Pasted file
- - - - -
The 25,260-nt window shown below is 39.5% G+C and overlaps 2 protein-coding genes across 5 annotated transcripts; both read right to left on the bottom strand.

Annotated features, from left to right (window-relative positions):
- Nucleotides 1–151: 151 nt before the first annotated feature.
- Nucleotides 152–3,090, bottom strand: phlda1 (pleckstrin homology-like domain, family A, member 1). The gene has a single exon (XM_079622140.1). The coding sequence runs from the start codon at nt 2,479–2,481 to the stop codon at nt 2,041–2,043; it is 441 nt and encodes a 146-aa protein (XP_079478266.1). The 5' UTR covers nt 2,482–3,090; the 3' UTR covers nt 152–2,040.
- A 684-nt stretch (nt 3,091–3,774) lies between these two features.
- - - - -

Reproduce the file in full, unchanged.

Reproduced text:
The 25,260-nt window shown below is 39.5% G+C and overlaps 2 protein-coding genes across 5 annotated transcripts; both read right to left on the bottom strand.

Annotated features, from left to right (window-relative positions):
- Nucleotides 1–151: 151 nt before the first annotated feature.
- Nucleotides 152–3,090, bottom strand: phlda1 (pleckstrin homology-like domain, family A, member 1). The gene has a single exon (XM_079622140.1). The coding sequence runs from the start codon at nt 2,479–2,481 to the stop codon at nt 2,041–2,043; it is 441 nt and encodes a 146-aa protein (XP_079478266.1). The 5' UTR covers nt 2,482–3,090; the 3' UTR covers nt 152–2,040.
- A 684-nt stretch (nt 3,091–3,774) lies between these two features.